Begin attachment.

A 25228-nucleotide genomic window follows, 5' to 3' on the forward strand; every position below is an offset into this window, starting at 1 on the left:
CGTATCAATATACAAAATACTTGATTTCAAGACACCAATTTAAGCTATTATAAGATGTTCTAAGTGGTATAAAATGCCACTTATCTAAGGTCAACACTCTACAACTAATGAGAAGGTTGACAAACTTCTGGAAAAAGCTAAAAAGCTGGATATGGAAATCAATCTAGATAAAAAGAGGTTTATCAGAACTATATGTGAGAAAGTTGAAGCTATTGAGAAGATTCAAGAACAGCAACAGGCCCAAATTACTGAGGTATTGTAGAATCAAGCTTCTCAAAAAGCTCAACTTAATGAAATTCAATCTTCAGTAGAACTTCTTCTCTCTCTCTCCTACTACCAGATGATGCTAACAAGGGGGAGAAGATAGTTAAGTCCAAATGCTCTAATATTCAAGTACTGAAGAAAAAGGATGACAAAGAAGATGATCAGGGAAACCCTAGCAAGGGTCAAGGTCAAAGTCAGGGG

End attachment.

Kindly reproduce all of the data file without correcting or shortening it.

A 25228-nucleotide genomic window follows, 5' to 3' on the forward strand; every position below is an offset into this window, starting at 1 on the left:
CGTATCAATATACAAAATACTTGATTTCAAGACACCAATTTAAGCTATTATAAGATGTTCTAAGTGGTATAAAATGCCACTTATCTAAGGTCAACACTCTACAACTAATGAGAAGGTTGACAAACTTCTGGAAAAAGCTAAAAAGCTGGATATGGAAATCAATCTAGATAAAAAGAGGTTTATCAGAACTATATGTGAGAAAGTTGAAGCTATTGAGAAGATTCAAGAACAGCAACAGGCCCAAATTACTGAGGTATTGTAGAATCAAGCTTCTCAAAAAGCTCAACTTAATGAAATTCAATCTTCAGTAGAACTTCTTCTCTCTCTCTCCTACTACCAGATGATGCTAACAAGGGGGAGAAGATAGTTAAGTCCAAATGCTCTAATATTCAAGTACTGAAGAAAAAGGATGACAAAGAAGATGATCAGGGAAACCCTAGCAAGGGTCAAGGTCAAAGTCAGGGG